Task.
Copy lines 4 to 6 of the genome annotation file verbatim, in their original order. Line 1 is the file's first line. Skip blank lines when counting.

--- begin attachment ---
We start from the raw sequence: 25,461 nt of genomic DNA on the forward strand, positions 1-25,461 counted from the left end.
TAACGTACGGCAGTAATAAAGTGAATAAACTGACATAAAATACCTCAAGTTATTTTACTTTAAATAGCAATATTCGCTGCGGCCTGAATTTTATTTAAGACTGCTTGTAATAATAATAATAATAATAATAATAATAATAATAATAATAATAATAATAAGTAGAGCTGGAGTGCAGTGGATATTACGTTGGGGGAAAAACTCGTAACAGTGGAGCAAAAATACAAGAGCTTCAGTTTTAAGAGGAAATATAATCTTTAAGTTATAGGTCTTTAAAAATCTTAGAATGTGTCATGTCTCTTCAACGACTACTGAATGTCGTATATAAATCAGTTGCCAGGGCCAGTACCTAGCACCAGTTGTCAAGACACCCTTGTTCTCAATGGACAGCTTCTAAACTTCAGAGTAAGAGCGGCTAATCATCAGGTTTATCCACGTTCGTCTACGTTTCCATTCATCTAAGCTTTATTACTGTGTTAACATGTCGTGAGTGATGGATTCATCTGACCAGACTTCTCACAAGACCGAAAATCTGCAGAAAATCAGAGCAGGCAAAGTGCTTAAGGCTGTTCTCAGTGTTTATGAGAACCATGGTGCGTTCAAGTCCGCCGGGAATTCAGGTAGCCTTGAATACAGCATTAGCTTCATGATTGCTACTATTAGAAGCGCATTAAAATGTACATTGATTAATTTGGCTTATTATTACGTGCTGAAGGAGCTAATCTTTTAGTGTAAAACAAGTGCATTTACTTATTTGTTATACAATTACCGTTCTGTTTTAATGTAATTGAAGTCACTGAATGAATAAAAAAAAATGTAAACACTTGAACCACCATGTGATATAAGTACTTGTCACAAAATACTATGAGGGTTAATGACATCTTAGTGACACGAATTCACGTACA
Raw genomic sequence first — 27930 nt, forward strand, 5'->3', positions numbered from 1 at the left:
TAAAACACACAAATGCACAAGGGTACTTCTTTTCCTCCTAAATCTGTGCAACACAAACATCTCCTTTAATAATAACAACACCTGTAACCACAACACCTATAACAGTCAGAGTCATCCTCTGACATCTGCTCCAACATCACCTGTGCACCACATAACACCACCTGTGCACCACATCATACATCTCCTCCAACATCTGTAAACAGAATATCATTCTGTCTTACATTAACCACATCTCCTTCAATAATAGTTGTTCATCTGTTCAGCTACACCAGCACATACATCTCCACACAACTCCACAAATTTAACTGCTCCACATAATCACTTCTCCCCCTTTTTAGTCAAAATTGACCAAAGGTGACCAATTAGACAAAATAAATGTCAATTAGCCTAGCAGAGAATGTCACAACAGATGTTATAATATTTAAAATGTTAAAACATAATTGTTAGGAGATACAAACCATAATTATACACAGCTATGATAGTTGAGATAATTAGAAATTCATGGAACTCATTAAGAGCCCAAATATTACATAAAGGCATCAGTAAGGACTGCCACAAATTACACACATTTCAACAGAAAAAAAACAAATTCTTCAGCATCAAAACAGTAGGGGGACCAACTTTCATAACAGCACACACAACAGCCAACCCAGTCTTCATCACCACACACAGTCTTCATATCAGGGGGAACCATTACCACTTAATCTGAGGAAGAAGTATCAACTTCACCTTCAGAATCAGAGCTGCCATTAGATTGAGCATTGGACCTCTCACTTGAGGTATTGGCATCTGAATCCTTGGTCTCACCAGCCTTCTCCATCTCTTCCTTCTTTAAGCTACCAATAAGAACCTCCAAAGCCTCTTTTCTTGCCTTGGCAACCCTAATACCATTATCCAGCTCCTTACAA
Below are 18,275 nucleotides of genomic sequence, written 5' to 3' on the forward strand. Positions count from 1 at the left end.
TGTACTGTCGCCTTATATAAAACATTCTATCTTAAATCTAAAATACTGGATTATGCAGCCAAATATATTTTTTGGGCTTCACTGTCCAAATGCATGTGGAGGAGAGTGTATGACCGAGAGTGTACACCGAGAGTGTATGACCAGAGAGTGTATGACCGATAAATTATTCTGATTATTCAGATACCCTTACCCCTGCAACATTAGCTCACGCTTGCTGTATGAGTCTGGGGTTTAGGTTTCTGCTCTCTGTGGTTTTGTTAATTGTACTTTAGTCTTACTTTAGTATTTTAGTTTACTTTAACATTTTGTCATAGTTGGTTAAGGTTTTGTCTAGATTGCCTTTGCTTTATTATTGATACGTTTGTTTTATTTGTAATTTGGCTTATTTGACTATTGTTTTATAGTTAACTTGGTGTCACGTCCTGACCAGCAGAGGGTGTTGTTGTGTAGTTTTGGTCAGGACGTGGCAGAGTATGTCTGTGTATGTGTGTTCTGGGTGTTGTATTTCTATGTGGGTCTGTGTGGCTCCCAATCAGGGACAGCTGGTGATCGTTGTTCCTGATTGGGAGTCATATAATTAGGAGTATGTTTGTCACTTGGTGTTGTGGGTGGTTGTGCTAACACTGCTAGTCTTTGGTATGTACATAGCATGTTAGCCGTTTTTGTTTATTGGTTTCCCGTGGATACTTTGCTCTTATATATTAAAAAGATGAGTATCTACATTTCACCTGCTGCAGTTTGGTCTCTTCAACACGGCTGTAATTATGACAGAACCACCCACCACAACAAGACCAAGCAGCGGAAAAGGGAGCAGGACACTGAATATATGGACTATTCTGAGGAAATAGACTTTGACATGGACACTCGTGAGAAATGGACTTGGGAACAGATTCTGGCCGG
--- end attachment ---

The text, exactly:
TAAAACACACAAATGCACAAGGGTACTTCTTTTCCTCCTAAATCTGTGCAACACAAACATCTCCTTTAATAATAACAACACCTGTAACCACAACACCTATAACAGTCAGAGTCATCCTCTGACATCTGCTCCAACATCACCTGTGCACCACATAACACCACCTGTGCACCACATCATACATCTCCTCCAACATCTGTAAACAGAATATCATTCTGTCTTACATTAACCACATCTCCTTCAATAATAGTTGTTCATCTGTTCAGCTACACCAGCACATACATCTCCACACAACTCCACAAATTTAACTGCTCCACATAATCACTTCTCCCCCTTTTTAGTCAAAATTGACCAAAGGTGACCAATTAGACAAAATAAATGTCAATTAGCCTAGCAGAGAATGTCACAACAGATGTTATAATATTTAAAATGTTAAAACATAATTGTTAGGAGATACAAACCATAATTATACACAGCTATGATAGTTGAGATAATTAGAAATTCATGGAACTCATTAAGAGCCCAAATATTACATAAAGGCATCAGTAAGGACTGCCACAAATTACACACATTTCAACAGAAAAAAAACAAATTCTTCAGCATCAAAACAGTAGGGGGACCAACTTTCATAACAGCACACACAACAGCCAACCCAGTCTTCATCACCACACACAGTCTTCATATCAGGGGGAACCATTACCACTTAATCTGAGGAAGAAGTATCAACTTCACCTTCAGAATCAGAGCTGCCATTAGATTGAGCATTGGACCTCTCACTTGAGGTATTGGCATCTGAATCCTTGGTCTCACCAGCCTTCTCCATCTCTTCCTTCTTTAAGCTACCAATAAGAACCTCCAAAGCCTCTTTTCTTGCCTTGGCAACCCTAATACCATTATCCAGCTCCTTACAA
Below are 18,275 nucleotides of genomic sequence, written 5' to 3' on the forward strand. Positions count from 1 at the left end.
TGTACTGTCGCCTTATATAAAACATTCTATCTTAAATCTAAAATACTGGATTATGCAGCCAAATATATTTTTTGGGCTTCACTGTCCAAATGCATGTGGAGGAGAGTGTATGACCGAGAGTGTACACCGAGAGTGTATGACCAGAGAGTGTATGACCGATAAATTATTCTGATTATTCAGATACCCTTACCCCTGCAACATTAGCTCACGCTTGCTGTATGAGTCTGGGGTTTAGGTTTCTGCTCTCTGTGGTTTTGTTAATTGTACTTTAGTCTTACTTTAGTATTTTAGTTTACTTTAACATTTTGTCATAGTTGGTTAAGGTTTTGTCTAGATTGCCTTTGCTTTATTATTGATACGTTTGTTTTATTTGTAATTTGGCTTATTTGACTATTGTTTTATAGTTAACTTGGTGTCACGTCCTGACCAGCAGAGGGTGTTGTTGTGTAGTTTTGGTCAGGACGTGGCAGAGTATGTCTGTGTATGTGTGTTCTGGGTGTTGTATTTCTATGTGGGTCTGTGTGGCTCCCAATCAGGGACAGCTGGTGATCGTTGTTCCTGATTGGGAGTCATATAATTAGGAGTATGTTTGTCACTTGGTGTTGTGGGTGGTTGTGCTAACACTGCTAGTCTTTGGTATGTACATAGCATGTTAGCCGTTTTTGTTTATTGGTTTCCCGTGGATACTTTGCTCTTATATATTAAAAAGATGAGTATCTACATTTCACCTGCTGCAGTTTGGTCTCTTCAACACGGCTGTAATTATGACAGAACCACCCACCACAACAAGACCAAGCAGCGGAAAAGGGAGCAGGACACTGAATATATGGACTATTCTGAGGAAATAGACTTTGACATGGACACTCGTGAGAAATGGACTTGGGAACAGATTCTGGCCGG